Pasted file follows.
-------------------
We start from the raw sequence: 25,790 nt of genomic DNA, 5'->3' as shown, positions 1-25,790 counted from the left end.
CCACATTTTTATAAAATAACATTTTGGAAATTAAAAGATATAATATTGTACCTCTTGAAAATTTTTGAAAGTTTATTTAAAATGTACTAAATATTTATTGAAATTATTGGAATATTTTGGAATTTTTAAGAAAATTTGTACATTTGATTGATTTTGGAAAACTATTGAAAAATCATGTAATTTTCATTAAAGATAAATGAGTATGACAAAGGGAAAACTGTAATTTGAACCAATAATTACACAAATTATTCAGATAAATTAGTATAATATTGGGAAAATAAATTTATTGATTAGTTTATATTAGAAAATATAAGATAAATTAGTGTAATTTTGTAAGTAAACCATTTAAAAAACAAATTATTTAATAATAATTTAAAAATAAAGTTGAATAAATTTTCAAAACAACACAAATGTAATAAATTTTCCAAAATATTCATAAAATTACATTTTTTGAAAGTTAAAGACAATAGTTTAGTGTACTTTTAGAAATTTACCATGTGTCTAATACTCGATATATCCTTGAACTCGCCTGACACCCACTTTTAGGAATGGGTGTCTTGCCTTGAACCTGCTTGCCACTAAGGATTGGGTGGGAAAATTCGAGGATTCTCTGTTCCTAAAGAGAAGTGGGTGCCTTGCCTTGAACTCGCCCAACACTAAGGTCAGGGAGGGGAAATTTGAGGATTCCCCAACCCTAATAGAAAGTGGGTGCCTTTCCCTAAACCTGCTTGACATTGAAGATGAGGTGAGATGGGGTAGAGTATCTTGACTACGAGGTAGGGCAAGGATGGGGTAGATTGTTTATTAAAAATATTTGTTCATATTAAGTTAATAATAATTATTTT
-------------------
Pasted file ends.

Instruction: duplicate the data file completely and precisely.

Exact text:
We start from the raw sequence: 25,790 nt of genomic DNA, 5'->3' as shown, positions 1-25,790 counted from the left end.
CCACATTTTTATAAAATAACATTTTGGAAATTAAAAGATATAATATTGTACCTCTTGAAAATTTTTGAAAGTTTATTTAAAATGTACTAAATATTTATTGAAATTATTGGAATATTTTGGAATTTTTAAGAAAATTTGTACATTTGATTGATTTTGGAAAACTATTGAAAAATCATGTAATTTTCATTAAAGATAAATGAGTATGACAAAGGGAAAACTGTAATTTGAACCAATAATTACACAAATTATTCAGATAAATTAGTATAATATTGGGAAAATAAATTTATTGATTAGTTTATATTAGAAAATATAAGATAAATTAGTGTAATTTTGTAAGTAAACCATTTAAAAAACAAATTATTTAATAATAATTTAAAAATAAAGTTGAATAAATTTTCAAAACAACACAAATGTAATAAATTTTCCAAAATATTCATAAAATTACATTTTTTGAAAGTTAAAGACAATAGTTTAGTGTACTTTTAGAAATTTACCATGTGTCTAATACTCGATATATCCTTGAACTCGCCTGACACCCACTTTTAGGAATGGGTGTCTTGCCTTGAACCTGCTTGCCACTAAGGATTGGGTGGGAAAATTCGAGGATTCTCTGTTCCTAAAGAGAAGTGGGTGCCTTGCCTTGAACTCGCCCAACACTAAGGTCAGGGAGGGGAAATTTGAGGATTCCCCAACCCTAATAGAAAGTGGGTGCCTTTCCCTAAACCTGCTTGACATTGAAGATGAGGTGAGATGGGGTAGAGTATCTTGACTACGAGGTAGGGCAAGGATGGGGTAGATTGTTTATTAAAAATATTTGTTCATATTAAGTTAATAATAATTATTTT